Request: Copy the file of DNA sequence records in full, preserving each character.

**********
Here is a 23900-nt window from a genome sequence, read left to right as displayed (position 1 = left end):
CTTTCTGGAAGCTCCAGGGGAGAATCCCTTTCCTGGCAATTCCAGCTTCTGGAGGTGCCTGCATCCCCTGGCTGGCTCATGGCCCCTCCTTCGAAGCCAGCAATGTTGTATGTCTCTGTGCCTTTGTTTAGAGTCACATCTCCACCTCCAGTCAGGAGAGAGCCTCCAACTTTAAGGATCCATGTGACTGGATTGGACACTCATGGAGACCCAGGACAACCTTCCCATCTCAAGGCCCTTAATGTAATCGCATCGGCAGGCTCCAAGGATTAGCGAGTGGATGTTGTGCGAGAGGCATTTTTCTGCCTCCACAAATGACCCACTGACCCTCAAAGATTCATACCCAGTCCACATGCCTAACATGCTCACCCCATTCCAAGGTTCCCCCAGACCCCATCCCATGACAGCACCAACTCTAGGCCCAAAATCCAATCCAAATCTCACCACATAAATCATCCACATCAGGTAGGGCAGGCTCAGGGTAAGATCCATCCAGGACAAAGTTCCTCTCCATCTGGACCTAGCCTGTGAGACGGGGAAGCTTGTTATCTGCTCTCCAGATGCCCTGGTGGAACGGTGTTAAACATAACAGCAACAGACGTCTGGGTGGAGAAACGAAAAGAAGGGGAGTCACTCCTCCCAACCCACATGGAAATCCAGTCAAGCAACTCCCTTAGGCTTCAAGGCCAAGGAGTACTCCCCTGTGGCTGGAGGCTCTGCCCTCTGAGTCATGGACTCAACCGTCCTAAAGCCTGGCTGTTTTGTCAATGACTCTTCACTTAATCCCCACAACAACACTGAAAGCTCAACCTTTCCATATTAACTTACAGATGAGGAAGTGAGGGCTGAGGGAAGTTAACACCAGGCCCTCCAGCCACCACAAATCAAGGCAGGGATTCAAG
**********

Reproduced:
Here is a 23900-nt window from a genome sequence, read left to right as displayed (position 1 = left end):
CTTTCTGGAAGCTCCAGGGGAGAATCCCTTTCCTGGCAATTCCAGCTTCTGGAGGTGCCTGCATCCCCTGGCTGGCTCATGGCCCCTCCTTCGAAGCCAGCAATGTTGTATGTCTCTGTGCCTTTGTTTAGAGTCACATCTCCACCTCCAGTCAGGAGAGAGCCTCCAACTTTAAGGATCCATGTGACTGGATTGGACACTCATGGAGACCCAGGACAACCTTCCCATCTCAAGGCCCTTAATGTAATCGCATCGGCAGGCTCCAAGGATTAGCGAGTGGATGTTGTGCGAGAGGCATTTTTCTGCCTCCACAAATGACCCACTGACCCTCAAAGATTCATACCCAGTCCACATGCCTAACATGCTCACCCCATTCCAAGGTTCCCCCAGACCCCATCCCATGACAGCACCAACTCTAGGCCCAAAATCCAATCCAAATCTCACCACATAAATCATCCACATCAGGTAGGGCAGGCTCAGGGTAAGATCCATCCAGGACAAAGTTCCTCTCCATCTGGACCTAGCCTGTGAGACGGGGAAGCTTGTTATCTGCTCTCCAGATGCCCTGGTGGAACGGTGTTAAACATAACAGCAACAGACGTCTGGGTGGAGAAACGAAAAGAAGGGGAGTCACTCCTCCCAACCCACATGGAAATCCAGTCAAGCAACTCCCTTAGGCTTCAAGGCCAAGGAGTACTCCCCTGTGGCTGGAGGCTCTGCCCTCTGAGTCATGGACTCAACCGTCCTAAAGCCTGGCTGTTTTGTCAATGACTCTTCACTTAATCCCCACAACAACACTGAAAGCTCAACCTTTCCATATTAACTTACAGATGAGGAAGTGAGGGCTGAGGGAAGTTAACACCAGGCCCTCCAGCCACCACAAATCAAGGCAGGGATTCAAG